From many angles, legal cannabis has so far been a resounding success. But from another point of view, there’s a huge problem with legal marijuana that no one is talking about.
One of the most popular arguments for cannabis legalization had to do with winding down the war on drugs.
Legalize marijuana, advocates would say, and marijuana arrests will go down significantly. Police would save resources and time, and people wouldn’t have their lives ruined for petty, non-violent offenses.
The data shows, the argument, was correct. Legal marijuana in Oregon, Washington, and Colorado, has led to a dramatic decrease in cannabis-related arrests.
But one thing hasn’t changed, and it’s a huge problem that legalization has to address.
That problem has a color: black and brown. Of the marijuana arrests that still do happen, it’s black and latinos people who disproportionately end up in ‘cuffs.
Here’s a recent picture of the situation. In a March report by Colorado’s Department of Public Safety, researchers found that between 2012 and 2014, Black 10- to 17-year-olds were arrested for weed 58 percent more than in years pastLatinosxs experienced a 29 percent increase.
That means, that the racial inequality of marijuana-related arrests got worse after Colorado legalized adult recreational use of cannabis.
So what about white people? Among whites, juvenile marijuana arrests decreased by 8 percent. That makes the race gap even wider in Colorado when it comes to cannabis arrests.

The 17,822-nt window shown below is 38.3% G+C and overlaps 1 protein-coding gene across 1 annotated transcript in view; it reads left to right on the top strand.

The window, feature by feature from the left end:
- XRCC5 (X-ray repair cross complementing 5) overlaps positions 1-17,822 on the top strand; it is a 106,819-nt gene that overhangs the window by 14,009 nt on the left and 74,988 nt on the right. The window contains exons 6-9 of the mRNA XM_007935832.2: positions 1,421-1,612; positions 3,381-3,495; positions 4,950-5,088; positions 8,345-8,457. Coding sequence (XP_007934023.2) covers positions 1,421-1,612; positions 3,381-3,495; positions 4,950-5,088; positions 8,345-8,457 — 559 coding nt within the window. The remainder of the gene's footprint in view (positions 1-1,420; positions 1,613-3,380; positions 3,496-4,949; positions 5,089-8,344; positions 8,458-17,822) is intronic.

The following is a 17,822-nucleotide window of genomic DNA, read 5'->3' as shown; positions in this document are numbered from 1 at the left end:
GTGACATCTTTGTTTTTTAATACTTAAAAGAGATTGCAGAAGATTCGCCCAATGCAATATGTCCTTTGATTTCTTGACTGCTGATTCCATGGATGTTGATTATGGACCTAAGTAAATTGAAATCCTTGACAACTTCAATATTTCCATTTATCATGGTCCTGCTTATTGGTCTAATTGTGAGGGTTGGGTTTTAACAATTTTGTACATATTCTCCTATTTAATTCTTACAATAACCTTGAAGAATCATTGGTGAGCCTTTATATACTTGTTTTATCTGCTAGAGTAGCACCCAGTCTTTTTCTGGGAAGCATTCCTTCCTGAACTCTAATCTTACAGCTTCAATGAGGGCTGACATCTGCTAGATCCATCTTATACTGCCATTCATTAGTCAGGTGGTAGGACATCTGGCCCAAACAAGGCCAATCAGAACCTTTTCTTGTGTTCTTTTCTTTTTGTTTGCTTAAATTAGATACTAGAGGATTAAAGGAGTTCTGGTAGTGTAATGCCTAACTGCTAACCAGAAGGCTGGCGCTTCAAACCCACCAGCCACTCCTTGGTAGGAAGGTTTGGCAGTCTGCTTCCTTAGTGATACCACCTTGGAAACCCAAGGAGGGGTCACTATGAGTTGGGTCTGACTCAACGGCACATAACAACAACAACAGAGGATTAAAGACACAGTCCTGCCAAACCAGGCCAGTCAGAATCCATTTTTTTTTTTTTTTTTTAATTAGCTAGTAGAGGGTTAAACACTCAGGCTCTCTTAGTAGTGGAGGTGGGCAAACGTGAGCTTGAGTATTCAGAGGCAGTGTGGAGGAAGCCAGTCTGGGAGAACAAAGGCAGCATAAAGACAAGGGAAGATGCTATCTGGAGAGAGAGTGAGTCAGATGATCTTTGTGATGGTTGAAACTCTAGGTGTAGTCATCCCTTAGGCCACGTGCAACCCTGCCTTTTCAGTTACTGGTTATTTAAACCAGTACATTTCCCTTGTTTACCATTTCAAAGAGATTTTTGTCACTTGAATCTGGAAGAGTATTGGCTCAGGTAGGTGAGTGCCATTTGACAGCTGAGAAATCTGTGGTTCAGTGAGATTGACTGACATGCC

And it’s not the case that Black and Latino kids are smoking more weed than their white peers.
BuzzFeed News issued a report which looked into the race disparities. A slightly larger percentage of Black and Latino high school students reported using cannabis in the last month, but not enough to justify the “wildly disproportionate” rates of arrests.
But it’s not just Black minors who are being punished at uneven rates. Black adults in Colorado are also affected at alarmingly high rates compared to white adults.
In 2014, black adults were arrested at almost triple the number of whites. Back in 2012, on the eve of recreational legalization, the ratio of black to white arrests for cannabis was 2:1.
This is a problem that exists everywhere recreational cannabis use has been legalized.